Another area where the performance of JDBC drivers differs is in handling network communication. Primarily this arises when the JDBC driver transfers the results of a query from the database server to the Java application. Depending on the needs of the application, a developer might only want a few rows transferred, such as in a search engine, or all the rows transferred, such as in a billing service. The JDBC specification allows a developer to specify the order and number of rows that are fetched by the driver via the setFetchDirection and setFetchSize methods in the Statement interface. It is up to the driver vendor, however, in how, or even if, to implement these features.

Choosing a Vendor—Easier Than You'd Think
Using the car analogy, a car's performance can be improved by a knowledgeable mechanic. In fact, the first step taken by a good mechanic is to obtain as much diagnostic information as possible. The same is true when using a JDBC driver. The beauty of Java specifications, like JDBC, is that different vendors provide competing implementations, which can and generally do work in different ways.

By now, most developers understand that Type 4 JDBC drivers generally offer the highest performance. But how do you choose a JDBC driver? Many developers (incorrectly) assume that a database vendor provides the optimal JDBC driver; after all, they wrote the database so they should be able to write the best JDBC driver for their database. This is not the correct line of reasoning because a JDBC driver is in reality a middleware product, not a database product.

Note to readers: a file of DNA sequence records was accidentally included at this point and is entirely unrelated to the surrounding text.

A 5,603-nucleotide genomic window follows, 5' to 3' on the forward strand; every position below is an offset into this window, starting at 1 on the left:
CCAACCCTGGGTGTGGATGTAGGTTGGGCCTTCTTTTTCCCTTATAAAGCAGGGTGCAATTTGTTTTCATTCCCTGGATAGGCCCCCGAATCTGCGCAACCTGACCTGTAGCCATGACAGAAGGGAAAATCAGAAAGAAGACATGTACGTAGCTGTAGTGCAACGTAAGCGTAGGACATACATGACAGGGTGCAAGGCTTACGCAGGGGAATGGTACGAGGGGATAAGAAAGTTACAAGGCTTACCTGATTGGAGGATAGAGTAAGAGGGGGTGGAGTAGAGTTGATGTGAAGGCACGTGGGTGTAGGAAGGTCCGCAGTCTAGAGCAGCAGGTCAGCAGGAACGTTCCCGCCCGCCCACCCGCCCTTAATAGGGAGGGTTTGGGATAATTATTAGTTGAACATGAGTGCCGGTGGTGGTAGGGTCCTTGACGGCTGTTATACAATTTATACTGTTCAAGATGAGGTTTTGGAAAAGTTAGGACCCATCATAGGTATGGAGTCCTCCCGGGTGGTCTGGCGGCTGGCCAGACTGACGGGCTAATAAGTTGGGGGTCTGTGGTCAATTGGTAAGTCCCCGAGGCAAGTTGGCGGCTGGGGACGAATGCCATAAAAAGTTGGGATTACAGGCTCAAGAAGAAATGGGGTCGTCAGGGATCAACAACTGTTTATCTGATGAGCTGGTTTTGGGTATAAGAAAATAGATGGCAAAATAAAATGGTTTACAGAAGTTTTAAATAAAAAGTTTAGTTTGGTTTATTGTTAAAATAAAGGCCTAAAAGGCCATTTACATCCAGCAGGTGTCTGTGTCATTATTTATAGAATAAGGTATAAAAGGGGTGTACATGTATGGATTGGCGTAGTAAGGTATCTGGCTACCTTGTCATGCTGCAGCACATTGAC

A Diagnostic Tool Helps Too
One of the most recognized anecdotes in the computer industry is the 80-20 rule. When it comes to the performance of JDBC applications, this rule states that 80 percent of performance bottlenecks are due to either the actual JDBC application or how the application interacts with the JDBC driver, while 20 percent is due directly to the JDBC driver. Telling the difference can be difficult, even for the most advanced JDBC developer. What you need is the right diagnostic information, in order to know whether your performance is hindered by your SQL statements or locking convention.

Many driver vendors also provide a variety of diagnostic tools that allows a developer to "spy" on a JDBC driver, even when it is used by other users. In this way they can see what is truly going on "under the hood," and identify bottlenecks, whether they are in the JDBC code or the driver.